Facing a panel of five judges — Associate Dean for Administration Richard Lally, Associate Dean for Educational Initiatives/Professor Thomas Little (ECE, SE), Associate Dean for Undergraduate Programs/Professor Solomon Eisenberg (BME), Engineering Product Innovation Center Director/Professor of Practice Gerry Fine (ME, MSE), and last year’s first prize winner, David A. Harris (ME ’15)—across an oblong conference table, the competitors described, demonstrated and defended seven projects that they developed in the Imagineering Lab and other on-campus facilities. The judges assessed each project for originality, ingenuity and creativity; quality of design and prototype; functionality; and potential to positively impact society.
Biking, 21st-Century Style
The project that wowed the judges the most and garnered the competition’s $2,500 first prize was Smart Bike, a bicycle that Konstantinos Oikonomopoulos (ME ’14) and Lanke A. Fu (ME ’14) enhanced to automatically shift gears in response to changing terrain and road conditions, such as hills and traffic lights.
To provide that capability, they developed an automatic transmission device that’s attached to the rear wheel along with a set of sensors measuring torque (turning force), cadence (peddling rate) and speed, and microcontrollers that adjust gears to keep each of these three factors steady. The gearing can change both manually and electronically via custom designed gear shifter.
“Given the platform’s ability to collect data as well as electronically adjust the gearing with the addition of microcontrollers, the bicycle can become a self-regulating system,” said Oikonomopoulos. “By making the biking experience more pleasant, technologically enhanced and ‘care free,’ we believe that more people will view biking as a modern means of transportation.”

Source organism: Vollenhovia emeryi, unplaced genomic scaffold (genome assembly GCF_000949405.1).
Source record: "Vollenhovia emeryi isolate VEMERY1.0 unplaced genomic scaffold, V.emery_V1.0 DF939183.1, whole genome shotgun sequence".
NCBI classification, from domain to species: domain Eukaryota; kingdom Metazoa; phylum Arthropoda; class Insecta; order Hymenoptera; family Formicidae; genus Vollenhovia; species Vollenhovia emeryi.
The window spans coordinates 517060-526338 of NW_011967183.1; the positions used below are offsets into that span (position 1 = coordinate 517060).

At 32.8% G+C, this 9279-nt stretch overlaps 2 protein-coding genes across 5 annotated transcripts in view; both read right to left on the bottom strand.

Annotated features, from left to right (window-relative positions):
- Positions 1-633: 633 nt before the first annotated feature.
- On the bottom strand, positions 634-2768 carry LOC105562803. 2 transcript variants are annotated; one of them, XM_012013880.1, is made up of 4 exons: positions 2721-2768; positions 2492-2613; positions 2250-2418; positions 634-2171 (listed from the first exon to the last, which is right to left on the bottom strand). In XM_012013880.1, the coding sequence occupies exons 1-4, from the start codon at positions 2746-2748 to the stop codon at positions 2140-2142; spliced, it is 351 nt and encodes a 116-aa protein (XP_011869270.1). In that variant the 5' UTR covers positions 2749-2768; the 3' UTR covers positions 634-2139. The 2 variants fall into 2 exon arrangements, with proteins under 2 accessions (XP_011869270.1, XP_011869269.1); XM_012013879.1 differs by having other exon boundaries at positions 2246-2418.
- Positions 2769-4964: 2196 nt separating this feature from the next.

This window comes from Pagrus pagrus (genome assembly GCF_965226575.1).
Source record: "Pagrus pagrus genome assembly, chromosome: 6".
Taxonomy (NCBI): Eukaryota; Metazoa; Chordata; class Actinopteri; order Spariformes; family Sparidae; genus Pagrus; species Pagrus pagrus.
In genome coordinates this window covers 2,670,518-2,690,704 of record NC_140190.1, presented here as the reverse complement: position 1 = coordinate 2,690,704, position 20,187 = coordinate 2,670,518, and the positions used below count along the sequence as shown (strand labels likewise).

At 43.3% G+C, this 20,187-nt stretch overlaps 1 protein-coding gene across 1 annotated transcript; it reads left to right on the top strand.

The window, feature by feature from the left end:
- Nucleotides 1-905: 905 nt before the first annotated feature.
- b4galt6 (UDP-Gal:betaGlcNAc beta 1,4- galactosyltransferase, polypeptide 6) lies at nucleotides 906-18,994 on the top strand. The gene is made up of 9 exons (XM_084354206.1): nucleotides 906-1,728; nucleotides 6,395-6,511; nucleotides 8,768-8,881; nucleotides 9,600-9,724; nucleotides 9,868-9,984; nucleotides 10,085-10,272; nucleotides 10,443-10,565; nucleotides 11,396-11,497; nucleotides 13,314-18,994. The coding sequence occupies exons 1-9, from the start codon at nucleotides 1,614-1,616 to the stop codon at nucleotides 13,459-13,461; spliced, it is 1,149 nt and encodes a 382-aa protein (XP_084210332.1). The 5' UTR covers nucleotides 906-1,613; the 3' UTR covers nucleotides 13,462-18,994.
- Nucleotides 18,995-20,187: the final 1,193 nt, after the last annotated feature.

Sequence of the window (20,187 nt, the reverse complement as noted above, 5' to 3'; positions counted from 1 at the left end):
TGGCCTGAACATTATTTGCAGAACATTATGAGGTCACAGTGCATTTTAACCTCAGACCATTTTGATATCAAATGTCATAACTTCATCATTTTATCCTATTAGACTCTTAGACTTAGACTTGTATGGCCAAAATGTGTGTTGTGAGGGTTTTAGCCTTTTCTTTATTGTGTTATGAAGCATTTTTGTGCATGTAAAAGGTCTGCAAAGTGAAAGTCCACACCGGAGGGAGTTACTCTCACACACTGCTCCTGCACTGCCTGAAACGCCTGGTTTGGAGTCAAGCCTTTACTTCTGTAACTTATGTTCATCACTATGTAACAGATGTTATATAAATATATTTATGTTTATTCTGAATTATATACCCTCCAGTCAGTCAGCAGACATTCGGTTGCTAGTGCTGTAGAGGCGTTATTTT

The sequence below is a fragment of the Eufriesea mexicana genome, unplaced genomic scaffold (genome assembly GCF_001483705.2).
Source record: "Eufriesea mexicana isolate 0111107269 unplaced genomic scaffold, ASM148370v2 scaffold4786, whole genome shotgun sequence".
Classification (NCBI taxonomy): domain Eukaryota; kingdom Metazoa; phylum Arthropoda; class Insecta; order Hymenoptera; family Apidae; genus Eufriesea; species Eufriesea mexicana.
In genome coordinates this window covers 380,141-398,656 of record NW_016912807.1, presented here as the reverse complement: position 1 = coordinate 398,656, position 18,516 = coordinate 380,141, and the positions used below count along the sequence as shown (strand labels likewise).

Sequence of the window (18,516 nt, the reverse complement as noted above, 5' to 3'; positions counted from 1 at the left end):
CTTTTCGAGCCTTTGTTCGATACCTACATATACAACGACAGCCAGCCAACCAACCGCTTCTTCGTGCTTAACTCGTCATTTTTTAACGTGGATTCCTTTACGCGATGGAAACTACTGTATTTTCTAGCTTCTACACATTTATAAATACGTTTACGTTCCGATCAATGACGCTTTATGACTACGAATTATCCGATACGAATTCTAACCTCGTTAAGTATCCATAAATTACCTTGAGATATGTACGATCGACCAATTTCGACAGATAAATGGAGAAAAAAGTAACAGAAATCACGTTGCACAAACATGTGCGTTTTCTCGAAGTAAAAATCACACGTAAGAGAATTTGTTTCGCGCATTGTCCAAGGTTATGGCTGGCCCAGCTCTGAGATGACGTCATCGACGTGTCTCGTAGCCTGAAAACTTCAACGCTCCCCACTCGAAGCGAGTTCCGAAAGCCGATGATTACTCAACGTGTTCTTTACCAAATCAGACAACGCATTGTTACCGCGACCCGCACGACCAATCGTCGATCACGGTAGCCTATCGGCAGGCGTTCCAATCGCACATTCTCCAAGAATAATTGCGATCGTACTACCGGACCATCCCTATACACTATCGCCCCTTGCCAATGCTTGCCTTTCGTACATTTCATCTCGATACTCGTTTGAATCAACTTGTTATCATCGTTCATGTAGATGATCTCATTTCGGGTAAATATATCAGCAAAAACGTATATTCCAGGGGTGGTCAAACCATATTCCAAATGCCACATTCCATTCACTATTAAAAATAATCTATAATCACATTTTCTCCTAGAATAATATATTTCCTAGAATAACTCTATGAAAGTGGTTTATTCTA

In addition to adding new appeal to an alternative, non-polluting mode of transportation, the Smart Bike may be used as a means of outpatient rehabilitation for people recovering from leg injuries; by regulating the amount of torque on the crank set, the bicycle can reduce strain on riders’ legs.
Fu and Oikonomopoulos — who won second prize last year for his highly-accurate, affordable, easy-to-assemble desktop 3D printer — developed the Smart Bike using workspace and tools in the Imagineering Lab and 3D-printed parts from Mechanical Engineering Department labs.
“It’s like a gym bike that is used for real-life bike riding,” said Lanke, who sees fitness riders, rehab patients and commuters as its most likely customers.
“They started with an interesting premise — an exercise bike you could program with a certain setting and take out on the street and achieve that setting — and they solved a lot of mechanical, electrical, control system and software problems,” said Little. “It was a thorough, end-to-end design, and they built it and demonstrated it by getting on the bike in the presentation.”
Smarter Medicine Cabinets and Alarm Clocks
The second prize winners, John Aleman (ME ’14) and Benjamin Corman (EE ’14), received $1,500 for their project, Roommate Friendly Alarm Clock, which they designed to wake up and keep awake only one person in a room at a set time by shining a concentrated beam of high-brightness LEDs at the user’s face and an under-pillow motor that vibrates the bed.
“I’m a heavy sleeper, so the motor worked for me,” said Corman. “But I’m also a snooze button person, and the light helped me get out of bed.”
Two entries, Can of Corn and Smart Medicine Cabinet, tied for third place, splitting the $1,000 prize.
Can of Corn, developed by Yingming Wang (EE ’13), Ajith Prasad (SMG ’13) and Lalitha Kumaresan (EE ’13), couples electronics — LEDs, a photoresistor and microcontroller — with conventional bug traps to automate the counting of corn borers, which have caused massive crop damage in recent years in China. When counts spike at the start of mating season, farms are sprayed with an environmentally benign pheromone to kill the borers.
Designed by Benjamin Graham (ME ’16), Smart Medicine Cabinet upgrades the traditional medicine cabinet by exploiting built-in electronic sensors and Internet connectivity to make taking medicine and monitoring and ordering prescriptions simple and stress-free, particularly for seniors.